SnakIrish & Celtic Studies

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jul 27, 2007, 5:14 pm

Well, I've decided I really need to ask some questions, no matter how stupid I appear. I would be grateful for directions to any texts that might help me find the answers to these specific questions.

So, to start with: elements. I realise that the most common in use are the four: earth; air; wind; and fire. But these originated from the east or middle east. I have heard references to three elements in local trads, those being: land; sky; and sea. See this article: http://www.imbas.org/articles/elements_duile.html

I have encountered the idea these three can be can be further broken down into nine elements. Is this the case in the so-called "celtic" traditions and, if so, which texts will help me to learn more.

Any assistance by way of recommended texts will be greatly appreciated.

Redigeret: jul 31, 2007, 8:37 pm

I believe that the idea of nine elements is from the Song of Amergin and is particularly put forward particularly by Caitlin Matthews but I dont know what her sources are. I'll have to see what I can find.

edited to add: I skimmed through The Gods of the Celts looking for something specific on Elements but they don't feature as an idea for symbolism. I think (& bear in mind this is my opinion) that land, sky, & sea are a good place to start because most Gods can be divided into these categories.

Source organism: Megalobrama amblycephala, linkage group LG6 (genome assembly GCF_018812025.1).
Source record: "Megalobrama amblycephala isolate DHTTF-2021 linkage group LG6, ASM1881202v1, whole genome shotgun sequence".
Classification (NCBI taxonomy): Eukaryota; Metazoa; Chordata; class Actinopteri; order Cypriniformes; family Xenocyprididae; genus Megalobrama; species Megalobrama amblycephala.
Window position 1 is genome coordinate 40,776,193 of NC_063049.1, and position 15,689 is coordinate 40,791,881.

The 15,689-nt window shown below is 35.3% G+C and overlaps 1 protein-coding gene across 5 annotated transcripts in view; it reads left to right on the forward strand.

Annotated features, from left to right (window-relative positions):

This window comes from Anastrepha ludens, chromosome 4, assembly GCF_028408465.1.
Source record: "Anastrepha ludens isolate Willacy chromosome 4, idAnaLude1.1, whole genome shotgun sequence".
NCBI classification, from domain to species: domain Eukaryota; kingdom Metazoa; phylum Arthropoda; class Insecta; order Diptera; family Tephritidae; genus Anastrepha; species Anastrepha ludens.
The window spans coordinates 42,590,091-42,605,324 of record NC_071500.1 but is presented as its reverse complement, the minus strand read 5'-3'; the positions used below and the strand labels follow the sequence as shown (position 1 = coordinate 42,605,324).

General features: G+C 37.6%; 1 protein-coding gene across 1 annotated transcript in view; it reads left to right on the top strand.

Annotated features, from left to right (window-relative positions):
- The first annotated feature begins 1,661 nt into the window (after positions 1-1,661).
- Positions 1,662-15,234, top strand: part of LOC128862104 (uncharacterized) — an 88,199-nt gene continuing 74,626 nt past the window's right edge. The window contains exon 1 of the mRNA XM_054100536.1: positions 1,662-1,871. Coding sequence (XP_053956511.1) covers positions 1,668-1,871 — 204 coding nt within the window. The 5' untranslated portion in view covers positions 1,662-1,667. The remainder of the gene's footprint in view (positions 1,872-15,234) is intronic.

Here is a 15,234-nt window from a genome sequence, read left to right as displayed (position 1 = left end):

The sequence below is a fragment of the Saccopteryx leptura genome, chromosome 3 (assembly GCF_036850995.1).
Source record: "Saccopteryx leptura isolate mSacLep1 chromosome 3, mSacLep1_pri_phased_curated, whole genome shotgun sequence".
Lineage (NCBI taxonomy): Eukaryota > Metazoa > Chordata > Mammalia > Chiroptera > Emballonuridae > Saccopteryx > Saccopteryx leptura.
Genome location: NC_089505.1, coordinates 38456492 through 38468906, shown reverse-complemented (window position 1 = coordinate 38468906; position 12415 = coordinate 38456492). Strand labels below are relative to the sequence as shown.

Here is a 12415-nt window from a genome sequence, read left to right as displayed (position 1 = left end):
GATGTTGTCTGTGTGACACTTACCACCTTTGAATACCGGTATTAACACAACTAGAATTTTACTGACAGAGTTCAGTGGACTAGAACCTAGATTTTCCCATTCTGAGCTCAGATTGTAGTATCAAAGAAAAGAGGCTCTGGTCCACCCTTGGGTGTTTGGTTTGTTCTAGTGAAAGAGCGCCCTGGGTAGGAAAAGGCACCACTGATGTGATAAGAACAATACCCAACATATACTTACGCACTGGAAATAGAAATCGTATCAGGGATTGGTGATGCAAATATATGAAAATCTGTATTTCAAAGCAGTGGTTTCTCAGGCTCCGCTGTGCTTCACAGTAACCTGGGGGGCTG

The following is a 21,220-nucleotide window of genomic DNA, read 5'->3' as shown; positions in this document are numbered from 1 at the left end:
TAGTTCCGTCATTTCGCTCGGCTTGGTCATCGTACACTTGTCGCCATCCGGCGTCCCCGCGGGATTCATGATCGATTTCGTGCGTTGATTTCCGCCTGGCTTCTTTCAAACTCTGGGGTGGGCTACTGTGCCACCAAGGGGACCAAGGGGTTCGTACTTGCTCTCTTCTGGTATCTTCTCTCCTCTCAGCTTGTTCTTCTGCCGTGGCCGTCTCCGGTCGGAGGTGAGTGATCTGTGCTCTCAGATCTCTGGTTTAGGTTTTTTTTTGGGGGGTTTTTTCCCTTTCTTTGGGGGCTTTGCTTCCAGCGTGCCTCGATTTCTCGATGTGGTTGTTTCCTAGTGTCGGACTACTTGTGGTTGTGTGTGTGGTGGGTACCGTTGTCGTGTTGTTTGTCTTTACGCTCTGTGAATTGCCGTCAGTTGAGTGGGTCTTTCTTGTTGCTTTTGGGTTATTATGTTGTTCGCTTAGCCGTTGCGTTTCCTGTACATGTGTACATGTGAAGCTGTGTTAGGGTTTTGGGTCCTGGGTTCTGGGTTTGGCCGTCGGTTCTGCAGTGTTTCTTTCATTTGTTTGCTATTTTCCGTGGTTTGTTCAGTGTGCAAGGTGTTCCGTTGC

Redigeret: sep 12, 2007, 4:23 am

"Neart mara dhuit,
Neart talamh dhuit,
Neart nèimhe.

Mathas mara dhuit,
Mathas talamh dhuit,
Mathas nèimhe."

In English (in meaning more than literal translation...):

"{The} might of the sea unto you,
{The} might of the land unto you,
{The} power of sky.

{The} goodness of the sea granted to you,
{The} goodness of the land granted to you,
{The} goodness of {the} sky."

This was collected from a native Scottish folk source by Alexander Carmichael in Scotland during the 19th century. If memory serves me correctly, it is found in his "Carmina Gadelica". Keep in mind that the "Carmina Gadelica" is considered a somewhat unreliable source since Alexander took some liberties in how he put what he collected into his final draft. This should give you an interesting route to explore in attempting to answer the question posed.